first soil tests as of 1162014 cropped“What we’re missing,” says my friend Justin Morgan of Dairy Doo, “is organic matter and carbon in our soils. We need a blend of carbon, minerals and biology.” Makes sense once you understand that it is the cooperation between organic matter and plants’ roots that is responsible for transferring carbon and nutrients from the soil to the plant and our dinner plates.

Stay grounded my friend

Stay grounded my friend

Your houseplants have had a long winter too. They have cabin fever, are tired of the dry air and whether in the office or the home have probably collected a little dust on their foliage. Lack of light is already a problem throughout winter so don’t compound the problem with dusty dirty foliage. Using some warm water and a pair of soft cotton gloves, dip your hands gloves and all in the warm water and gently using your fingers wipe (don’t pull or tug) the foliage. This is a quick gentle easy way to clean the foliage and improve photosynthesis.

Hurricane Sandy

2012 was quite a year for weather. One of the warmest years nationally on record. The winter that never was. An early unusual warm up in March followed by killing frosts in April. A hot and dry summer. Hurricane Sandy. Here is a picture my son Rick Jr. sent me. He is working on Long Island as part of the hurricane clean-up effort. He says this is typical of the home landscapes on Long Island with considerable tree damage and destruction.

Long Island damage

Happy Holly Daze

It’s time to deck the halls and yard in a festive flurry as we all test our holiday design skills squeezed into our already busy daily schedules….sounds like fun huh? I call it “Holly Daze” and you suddenly discover you’re in the thick of it when standing on an aluminum ladder in the dark holding a ball of lights and an extension cord.Auld Lang Pine You Auld Lang “Pine” for some help navigating the hap…happiest of holidays. Here are some “Holly Daze” pointers to help you through this “most wonderful time of the year.” Rick’s Six so to speak…….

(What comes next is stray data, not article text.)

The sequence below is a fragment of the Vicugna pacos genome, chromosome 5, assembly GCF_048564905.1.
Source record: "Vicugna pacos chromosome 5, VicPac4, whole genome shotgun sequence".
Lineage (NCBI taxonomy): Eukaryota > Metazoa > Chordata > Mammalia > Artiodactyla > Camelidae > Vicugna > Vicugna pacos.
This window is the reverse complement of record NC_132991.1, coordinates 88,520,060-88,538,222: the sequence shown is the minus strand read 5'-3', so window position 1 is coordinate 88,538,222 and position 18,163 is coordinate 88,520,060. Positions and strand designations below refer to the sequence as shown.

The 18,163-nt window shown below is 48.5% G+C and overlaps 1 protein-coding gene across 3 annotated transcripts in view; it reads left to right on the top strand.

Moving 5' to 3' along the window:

1) Measure the area in your home where your tree will go before going to shop for your tree. Then take the tape measure along with you when going to get the tree. Make a fresh cut at the base of the tree and immediately plunge it into fresh water. Place a ping pong ball or fishing bobber in the bowl of the tree stand so you can see at a glance the water level. Maintain a sufficient water level in the tree stand at all times.stack of trees

2) In our area tying the tree to the top of the family sleigh is legal. You are however responsible to securely tie the tree. How many of us have cringed observing the vehicle on the expressway with a mattress tied to the top of the car? Place the tree with the trunk or butt or handle facing the front of the car, not the top facing the front. Think aerodynamics. It is your responsibility to prevent driving with a load that is “dropping, sifting, leaking, blowing off or shifting” for both your safety and the safety of others on the road.

3) If you light up the exterior of your home, it is generally considered neighborly practice to unplug the lights at night when you go to bed.Christmas lights This is particularly true if you have thousands of blinking lights and a 15 foot tall inflatable Santa in the front yard.

4) Christmas greens add fragrance, style and drama to your entry areas. Fresh green roping, wreaths and boughs are the perfect welcome to visitors arriving on your doorstep. Consider using an anti-dessicant spray like Wilt Stop to your greens to keep them fresh. A biodegradable pine resin spray can keep those greens looking fresh all the way to Valentine’s day if you choose to keep them up that long.blog porch pots With the popularity of container gardening, have some Porch Pots on the front steps to add to the holiday cheer. Some evergreen boughs, some clippings from the landscape and some ornamentation will make for a container of Christmas cheer.

5) Speaking of Christmas cheer, don’t drink and decorate. The Christmas spirits will cause you to think your presentation is beautiful but may be just the opposite to your audience…..those who drive by your house. glass of wineBesides it would be downright dangerous to drink and climb around on ladders with extension cords in your hands. Decorate like you drive…..and while you’re at it, wait with texting until the halls are decked.

6) Christmas is for kids but don’t use them for design or style advice. More can be tacky. Try repetition of a style or color. It ties the display together, gives it “reason” and is far more stylish than clutter.

It's over....call it a day....sorry that it had to end this way

It’s over….call it a day….sorry that it had to end this way

Happy Holly Daze! Before you know it as Johnny Mathis would sing…..it’s over….call it a day….sorry that it had to end this way…..